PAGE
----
The Daily Gamecock

COVID-19 impacts student visa distribution, international students

A sign marks the entrance to the International Student Services office in the Close-Hipp building. International student enrollment at USC has seen about a 20% drop this semester.
A sign marks the entrance to the International Student Services office in the Close-Hipp building. International student enrollment at USC has seen about a 20% drop this semester.

The pandemic has made it more difficult for international students to obtain student visas and is giving them problems with travel and mental health as well.

International student enrollment at USC is down by about 20% this semester, which is due to travel restrictions, embassy and consulate closures, and students not wanting to travel during the pandemic, according to Lauren Smith, the director of International Student Services.

“As long as these travel delays and restrictions and issues are occurring, international students enrolling at the university is dependent on their ability to travel back and forth freely, and international and visa issuance just has been affected,” Smith said.

Smith said a 20% drop in international student enrollment is better than the decrease at other universities. There has also been an increase in the number of international students taking USC courses from home this semester, Beth Tilley, the incoming student coordinator for International Student Services, said.

The closure of consulates and embassies has made it difficult for incoming international students to obtain a student visa, but Tilley said these closures are due to bureaucratic problems surrounding the pandemic, not political ones. 

“I know that there's a lot of political static at all times that is concerning to students, but some of these consulates just don't have a choice," Tilley said. "It's not like they are putting a cap on student visas. They're just not open.”

Most international students at USC are on the F-1 Visa. To renew the F-1 Visa, most students would have to travel back to a U.S. embassy or consulate in their home country. However, according to Smith, students can remain in the United States if their visa expires as long as they are pursuing a "full course of study" and meeting other requirements, which is called "duration of status."

A new Department of Homeland Security proposal would eliminate the "duration of status" protection and limit student visas to just four years, instead of allowing students to stay until they complete their studies. Sudipta Saha, a second-year mechanical engineering doctoral candidate and an international student, said this proposal and others will make circumstances more difficult for international students.

According to Saha, there is another proposal that would require international doctorate students to complete paperwork they already have to do within an earlier time frame than usual in order to extend their stay.

“For students who are pursuing a Ph.D. research, for that person, it is almost impossible to forecast at the second year of the degree if you require beyond four years or not. Frankly speaking, research doesn't work that way,” Saha said.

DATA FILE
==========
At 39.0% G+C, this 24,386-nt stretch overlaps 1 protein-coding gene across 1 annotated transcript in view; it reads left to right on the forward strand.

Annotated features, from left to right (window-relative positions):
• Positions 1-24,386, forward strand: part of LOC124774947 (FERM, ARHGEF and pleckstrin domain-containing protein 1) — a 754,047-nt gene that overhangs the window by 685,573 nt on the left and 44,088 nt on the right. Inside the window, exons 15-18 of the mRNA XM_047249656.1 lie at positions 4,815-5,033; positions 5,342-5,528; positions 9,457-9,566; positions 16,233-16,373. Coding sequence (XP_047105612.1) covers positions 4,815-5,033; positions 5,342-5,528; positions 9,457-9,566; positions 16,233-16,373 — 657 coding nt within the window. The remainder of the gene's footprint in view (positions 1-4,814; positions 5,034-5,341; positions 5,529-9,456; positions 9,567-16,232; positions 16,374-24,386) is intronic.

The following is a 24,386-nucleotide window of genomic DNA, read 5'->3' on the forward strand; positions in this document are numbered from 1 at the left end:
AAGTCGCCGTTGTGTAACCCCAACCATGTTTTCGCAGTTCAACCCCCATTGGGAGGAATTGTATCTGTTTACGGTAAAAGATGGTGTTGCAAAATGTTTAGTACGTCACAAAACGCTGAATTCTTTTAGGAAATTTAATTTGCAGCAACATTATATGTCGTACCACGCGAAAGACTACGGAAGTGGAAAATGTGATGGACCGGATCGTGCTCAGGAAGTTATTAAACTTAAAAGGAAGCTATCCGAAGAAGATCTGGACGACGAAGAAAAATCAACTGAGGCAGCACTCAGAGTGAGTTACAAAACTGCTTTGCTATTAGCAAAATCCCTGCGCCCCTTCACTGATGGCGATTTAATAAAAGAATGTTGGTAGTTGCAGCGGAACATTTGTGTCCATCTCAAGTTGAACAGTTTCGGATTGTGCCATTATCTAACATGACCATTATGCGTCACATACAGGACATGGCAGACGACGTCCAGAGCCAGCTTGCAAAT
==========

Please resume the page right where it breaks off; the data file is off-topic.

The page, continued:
Most of the international students at USC are graduate students, and, according to Tilley, it’s important for them to be on campus while completing their research in order to gain funding, assistantships and a one-on-one experience with professors.

Tilley said student visas have always been an area of concern for international graduate students, but now more than ever, it is becoming a larger problem, affecting their studies and funding.

“These grad students, some of them quit their jobs, they changed their life, they were uprooting their family to move here, and, by not getting these visas, are hitting the snags and delays with their funding. If they can't start these assistantships, it's straining everything they have going on,” Tilley said.

Smith also said since it’s hard for international students to travel home, many of them are experiencing negative effects on their mental health.

“That does have a personal impact on these students because they may want to see their families or they have a family wedding to go to or they have a sick family member, whatever it may be, but there are reasons that students need to go home, and right now they have to really take a lot more into consideration before they make these travel decisions,” Smith said.

Ami Narushima, a fourth-year global studies student from Japan, is one of the many international students affected by travel restrictions, and, consequently, she will not be able to return home to see her friends and family over winter break.

“I want to go back home, but the Japanese government requires me to do two weeks quarantine,” Narushima said.

Narushima also said that not being able to meet other students in her classes has made her studies more difficult.

“For example, if I can’t understand what my professor said, I have no choice but to ask him directly because I don't have any contact with students in my classes,” Narushima said.

Saha and Narushima both said the pandemic has taken a toll on the mental health of current international students.

“Usually, international students are likely to feel isolated because of different culture and a different country, and then we left our families and our friends in our country, so even though we have friends here, sometimes we confront difficulties because of our incomplete English and different culture,” Narushima said.